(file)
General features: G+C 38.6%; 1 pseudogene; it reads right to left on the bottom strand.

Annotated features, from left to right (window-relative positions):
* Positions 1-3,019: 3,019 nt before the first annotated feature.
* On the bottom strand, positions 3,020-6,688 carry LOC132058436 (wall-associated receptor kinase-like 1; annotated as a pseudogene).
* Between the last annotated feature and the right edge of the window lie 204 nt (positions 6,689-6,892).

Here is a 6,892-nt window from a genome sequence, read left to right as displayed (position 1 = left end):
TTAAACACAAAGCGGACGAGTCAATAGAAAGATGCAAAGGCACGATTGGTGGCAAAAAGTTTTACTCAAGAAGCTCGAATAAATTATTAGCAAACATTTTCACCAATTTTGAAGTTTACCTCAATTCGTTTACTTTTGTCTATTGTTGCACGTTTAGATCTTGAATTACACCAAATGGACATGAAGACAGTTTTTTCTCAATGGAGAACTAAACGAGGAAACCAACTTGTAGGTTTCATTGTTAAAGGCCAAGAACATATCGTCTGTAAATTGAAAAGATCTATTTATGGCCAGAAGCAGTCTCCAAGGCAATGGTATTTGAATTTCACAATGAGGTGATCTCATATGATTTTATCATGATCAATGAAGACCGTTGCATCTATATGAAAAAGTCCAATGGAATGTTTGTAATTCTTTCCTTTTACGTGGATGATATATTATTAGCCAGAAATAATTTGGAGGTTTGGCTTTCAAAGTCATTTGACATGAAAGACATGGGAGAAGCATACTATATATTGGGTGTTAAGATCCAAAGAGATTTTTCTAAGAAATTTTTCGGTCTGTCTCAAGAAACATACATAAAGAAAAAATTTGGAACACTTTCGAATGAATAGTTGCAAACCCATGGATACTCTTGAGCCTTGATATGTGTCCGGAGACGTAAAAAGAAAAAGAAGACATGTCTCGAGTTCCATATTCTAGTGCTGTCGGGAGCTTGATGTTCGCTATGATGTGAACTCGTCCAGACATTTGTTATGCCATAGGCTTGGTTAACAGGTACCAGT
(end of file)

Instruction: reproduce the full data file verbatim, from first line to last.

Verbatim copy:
General features: G+C 38.6%; 1 pseudogene; it reads right to left on the bottom strand.

Annotated features, from left to right (window-relative positions):
* Positions 1-3,019: 3,019 nt before the first annotated feature.
* On the bottom strand, positions 3,020-6,688 carry LOC132058436 (wall-associated receptor kinase-like 1; annotated as a pseudogene).
* Between the last annotated feature and the right edge of the window lie 204 nt (positions 6,689-6,892).

Here is a 6,892-nt window from a genome sequence, read left to right as displayed (position 1 = left end):
TTAAACACAAAGCGGACGAGTCAATAGAAAGATGCAAAGGCACGATTGGTGGCAAAAAGTTTTACTCAAGAAGCTCGAATAAATTATTAGCAAACATTTTCACCAATTTTGAAGTTTACCTCAATTCGTTTACTTTTGTCTATTGTTGCACGTTTAGATCTTGAATTACACCAAATGGACATGAAGACAGTTTTTTCTCAATGGAGAACTAAACGAGGAAACCAACTTGTAGGTTTCATTGTTAAAGGCCAAGAACATATCGTCTGTAAATTGAAAAGATCTATTTATGGCCAGAAGCAGTCTCCAAGGCAATGGTATTTGAATTTCACAATGAGGTGATCTCATATGATTTTATCATGATCAATGAAGACCGTTGCATCTATATGAAAAAGTCCAATGGAATGTTTGTAATTCTTTCCTTTTACGTGGATGATATATTATTAGCCAGAAATAATTTGGAGGTTTGGCTTTCAAAGTCATTTGACATGAAAGACATGGGAGAAGCATACTATATATTGGGTGTTAAGATCCAAAGAGATTTTTCTAAGAAATTTTTCGGTCTGTCTCAAGAAACATACATAAAGAAAAAATTTGGAACACTTTCGAATGAATAGTTGCAAACCCATGGATACTCTTGAGCCTTGATATGTGTCCGGAGACGTAAAAAGAAAAAGAAGACATGTCTCGAGTTCCATATTCTAGTGCTGTCGGGAGCTTGATGTTCGCTATGATGTGAACTCGTCCAGACATTTGTTATGCCATAGGCTTGGTTAACAGGTACCAGT